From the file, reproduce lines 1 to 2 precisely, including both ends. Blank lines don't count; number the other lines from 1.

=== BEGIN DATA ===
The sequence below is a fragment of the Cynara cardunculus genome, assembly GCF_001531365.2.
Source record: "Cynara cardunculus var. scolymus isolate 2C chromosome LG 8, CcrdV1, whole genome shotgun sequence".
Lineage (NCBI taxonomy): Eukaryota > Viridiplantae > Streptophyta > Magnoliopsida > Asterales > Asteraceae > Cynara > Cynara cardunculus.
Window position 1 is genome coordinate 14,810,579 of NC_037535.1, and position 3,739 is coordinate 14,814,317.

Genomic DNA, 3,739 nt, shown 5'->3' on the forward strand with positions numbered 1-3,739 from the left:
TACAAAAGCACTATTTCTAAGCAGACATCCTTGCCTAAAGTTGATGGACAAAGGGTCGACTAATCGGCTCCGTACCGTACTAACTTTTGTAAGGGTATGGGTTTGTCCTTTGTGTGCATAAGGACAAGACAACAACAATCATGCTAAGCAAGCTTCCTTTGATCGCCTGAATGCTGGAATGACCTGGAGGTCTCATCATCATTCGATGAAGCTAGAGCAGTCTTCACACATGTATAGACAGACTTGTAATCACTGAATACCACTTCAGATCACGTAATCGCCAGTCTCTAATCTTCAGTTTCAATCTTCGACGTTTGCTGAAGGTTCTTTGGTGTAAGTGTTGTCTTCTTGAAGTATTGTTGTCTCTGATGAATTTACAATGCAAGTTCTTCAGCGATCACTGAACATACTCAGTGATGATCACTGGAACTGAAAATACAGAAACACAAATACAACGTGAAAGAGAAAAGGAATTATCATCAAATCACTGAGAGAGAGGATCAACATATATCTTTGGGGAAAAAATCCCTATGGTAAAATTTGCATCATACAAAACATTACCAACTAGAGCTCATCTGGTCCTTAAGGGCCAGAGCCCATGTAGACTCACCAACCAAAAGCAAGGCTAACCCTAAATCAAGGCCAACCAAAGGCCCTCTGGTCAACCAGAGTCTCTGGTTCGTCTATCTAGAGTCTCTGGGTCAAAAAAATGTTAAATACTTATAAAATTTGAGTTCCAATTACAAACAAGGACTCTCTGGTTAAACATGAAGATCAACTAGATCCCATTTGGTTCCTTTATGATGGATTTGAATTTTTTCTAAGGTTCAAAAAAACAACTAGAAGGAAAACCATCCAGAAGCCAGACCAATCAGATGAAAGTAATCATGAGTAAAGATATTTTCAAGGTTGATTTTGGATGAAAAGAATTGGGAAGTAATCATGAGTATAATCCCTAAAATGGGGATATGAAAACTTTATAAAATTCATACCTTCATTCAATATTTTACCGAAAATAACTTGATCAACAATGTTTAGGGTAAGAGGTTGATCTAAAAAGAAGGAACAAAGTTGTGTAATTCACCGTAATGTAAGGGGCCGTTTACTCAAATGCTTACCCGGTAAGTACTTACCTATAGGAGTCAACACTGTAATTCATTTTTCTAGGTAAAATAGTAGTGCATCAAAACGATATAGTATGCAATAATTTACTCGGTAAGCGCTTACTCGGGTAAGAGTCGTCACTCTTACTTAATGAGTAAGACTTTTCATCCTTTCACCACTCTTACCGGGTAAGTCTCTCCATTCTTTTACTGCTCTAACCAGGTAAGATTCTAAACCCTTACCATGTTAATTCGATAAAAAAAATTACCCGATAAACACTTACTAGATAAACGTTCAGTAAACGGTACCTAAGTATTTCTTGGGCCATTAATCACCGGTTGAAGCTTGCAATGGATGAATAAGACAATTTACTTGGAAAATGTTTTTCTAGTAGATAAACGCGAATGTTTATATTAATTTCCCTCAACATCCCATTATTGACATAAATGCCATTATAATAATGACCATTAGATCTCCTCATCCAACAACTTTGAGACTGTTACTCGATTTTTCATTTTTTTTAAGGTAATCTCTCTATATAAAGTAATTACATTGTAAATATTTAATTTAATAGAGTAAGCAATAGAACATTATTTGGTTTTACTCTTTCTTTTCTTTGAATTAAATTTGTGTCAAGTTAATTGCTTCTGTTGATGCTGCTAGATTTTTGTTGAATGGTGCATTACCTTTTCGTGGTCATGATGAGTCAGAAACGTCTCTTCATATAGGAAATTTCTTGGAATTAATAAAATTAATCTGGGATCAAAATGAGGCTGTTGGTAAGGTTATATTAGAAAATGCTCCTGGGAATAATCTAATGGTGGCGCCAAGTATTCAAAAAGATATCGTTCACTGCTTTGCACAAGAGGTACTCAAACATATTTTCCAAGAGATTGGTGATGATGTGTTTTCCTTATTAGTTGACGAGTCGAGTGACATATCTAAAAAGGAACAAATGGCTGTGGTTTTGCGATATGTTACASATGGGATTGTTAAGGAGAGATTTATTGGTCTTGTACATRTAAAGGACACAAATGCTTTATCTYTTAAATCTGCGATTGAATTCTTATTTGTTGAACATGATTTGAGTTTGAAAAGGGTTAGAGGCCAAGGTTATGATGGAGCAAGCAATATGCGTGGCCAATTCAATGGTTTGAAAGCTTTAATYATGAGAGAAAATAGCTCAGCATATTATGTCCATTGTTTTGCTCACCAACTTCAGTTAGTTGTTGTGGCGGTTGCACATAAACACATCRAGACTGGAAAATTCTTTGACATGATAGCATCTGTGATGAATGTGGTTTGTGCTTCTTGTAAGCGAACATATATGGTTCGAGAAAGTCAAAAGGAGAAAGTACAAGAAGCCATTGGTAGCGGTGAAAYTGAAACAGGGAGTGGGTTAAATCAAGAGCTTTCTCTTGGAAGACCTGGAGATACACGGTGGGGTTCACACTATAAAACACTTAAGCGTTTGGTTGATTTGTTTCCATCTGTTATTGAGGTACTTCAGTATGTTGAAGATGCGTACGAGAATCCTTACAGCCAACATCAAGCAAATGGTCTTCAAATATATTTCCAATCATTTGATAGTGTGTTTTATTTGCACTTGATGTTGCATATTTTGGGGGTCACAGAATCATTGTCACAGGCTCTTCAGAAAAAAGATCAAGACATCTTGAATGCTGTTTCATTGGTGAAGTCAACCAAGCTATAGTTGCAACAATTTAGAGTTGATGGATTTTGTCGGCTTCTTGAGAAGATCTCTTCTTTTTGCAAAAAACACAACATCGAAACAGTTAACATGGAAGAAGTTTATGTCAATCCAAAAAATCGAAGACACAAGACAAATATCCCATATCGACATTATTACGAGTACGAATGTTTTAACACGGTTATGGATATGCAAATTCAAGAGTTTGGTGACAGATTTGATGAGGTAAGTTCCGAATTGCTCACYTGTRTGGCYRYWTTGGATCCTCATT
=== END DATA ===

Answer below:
The sequence below is a fragment of the Cynara cardunculus genome, assembly GCF_001531365.2.
Source record: "Cynara cardunculus var. scolymus isolate 2C chromosome LG 8, CcrdV1, whole genome shotgun sequence".